Vladimir Putin, who received Recep Tayyip Erdogan in Sochi on Monday, will host again in a week, with Kim Jong Un. Ten thousand kilometers further east and without leaving Russia. The North Korean president will only have to cross the border to Vladivostok in an armored express to negotiate on arms, according to The New York Times.
"We have nothing to say about it," Kremlin spokesman Dimitri Peskov said instead. In any case, the relations between Putin, a former KGB agent, and the North Korean communist leader should not be surprising. They already met in the same place and in the same way four years ago.
After all, the Soviet Union was as much a midwife in North Korea's traumatic birth—along with China—as the United States was in South Korea's. But it is true that, since the North Korean nuclear tests of 2006, even Moscow and Beijing had adhered to the sanctions against Pyongyang.
However, the planned meeting between Putin and Kim Jong Un shows that, after the Russian invasion of Ukraine – punished with batteries of sanctions and with the rearmament of Kyiv by almost all NATO countries – the rules have changed. Russia and China are already blocking new US-inspired sanctions against Pyongyang at the UN Security Council.
The port city of Vladivostok will host, from September 10 to 13, the Eastern Economic Forum, which last year brought together representatives from 68 countries. If confirmed, Kim's visit would represent his first outing since before the pandemic.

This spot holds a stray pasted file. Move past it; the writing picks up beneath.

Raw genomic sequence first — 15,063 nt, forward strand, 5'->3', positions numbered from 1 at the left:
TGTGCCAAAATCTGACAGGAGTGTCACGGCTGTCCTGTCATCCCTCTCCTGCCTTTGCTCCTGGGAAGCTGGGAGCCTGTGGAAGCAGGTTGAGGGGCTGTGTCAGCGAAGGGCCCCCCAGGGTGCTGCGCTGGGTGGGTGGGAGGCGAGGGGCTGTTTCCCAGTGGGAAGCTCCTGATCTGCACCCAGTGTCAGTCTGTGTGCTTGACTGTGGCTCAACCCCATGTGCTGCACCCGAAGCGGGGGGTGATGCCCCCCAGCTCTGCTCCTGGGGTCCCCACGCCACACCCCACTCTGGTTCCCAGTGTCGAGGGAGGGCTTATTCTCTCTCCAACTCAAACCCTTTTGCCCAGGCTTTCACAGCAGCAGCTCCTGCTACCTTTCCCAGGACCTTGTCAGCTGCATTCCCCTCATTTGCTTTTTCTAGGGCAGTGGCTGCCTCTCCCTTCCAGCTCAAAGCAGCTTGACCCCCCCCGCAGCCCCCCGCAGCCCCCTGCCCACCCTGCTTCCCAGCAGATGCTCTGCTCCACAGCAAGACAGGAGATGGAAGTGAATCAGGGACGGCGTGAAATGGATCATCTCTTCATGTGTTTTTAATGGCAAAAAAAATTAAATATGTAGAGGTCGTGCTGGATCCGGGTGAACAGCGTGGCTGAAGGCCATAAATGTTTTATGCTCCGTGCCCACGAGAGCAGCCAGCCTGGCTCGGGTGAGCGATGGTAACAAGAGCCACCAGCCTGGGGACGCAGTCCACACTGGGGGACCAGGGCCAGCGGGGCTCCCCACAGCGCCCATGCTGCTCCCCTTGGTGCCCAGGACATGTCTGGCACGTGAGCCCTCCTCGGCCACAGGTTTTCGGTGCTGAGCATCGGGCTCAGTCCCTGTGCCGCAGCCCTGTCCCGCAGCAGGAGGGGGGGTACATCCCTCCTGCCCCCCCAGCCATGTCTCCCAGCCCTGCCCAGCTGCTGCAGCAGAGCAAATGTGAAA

The Vladivostok appointment does not come out cold. Russian Defense Minister Sergei Shoigu paved the way, with an official visit in July, to demand North Korean ammunition for its artillery and trench warfare and to propose naval maneuvers, according to Seoul intelligence.
The qualitative change would be that the relationship between Russians and Koreans, previously mediated by the Wagner paramilitary organization, becomes state-to-state. In exchange, the communist regime would demand technology, hydrocarbons, or simply carbohydrates for a population visibly worse fed than its leader.
Although six countries have sided staunchly with Moscow in the war in Ukraine – and several dozen more look the other way – only Iran has provenly sent war material – drones – for the Russian army.
If it materializes, the use of North Korean weapons would add a new flag to the internationalization of the conflict. But it is not the attitude of the little North Korea that attracts the attention of the world, but that of China. So far no military supplies from Beijing have been proven. As much as Xi Jinping and Putin alluded last March in the Kremlin to "a relationship without limits", this one has them.
Of course, many countries of the South, with Mexico and Brazil as standard bearers, have also expressed that they do not intend to feed the bonfire of war with more weapons.
So Russia isn't exactly alone – as the six recent Brics membership shows – but Putin continues to gauge its outflows abroad with an eye on the Hague Tribunal.
Kim Jong Un, for his part, prefers to travel by train, like his father, Kim Jong Il, and his grandfather, the no less distrustful and no less dictator Kim Il Sung. The young Kim also used his armored train back in the day to meet Donald Trump in Hanoi, via China.
Despite his North Korean contacts, this Eastern wisdom seems not to have rubbed off on Wagner's big man, Yevgueni Prigozhin, who died two weeks ago in a mysterious plane crash, two months after challenging Putin.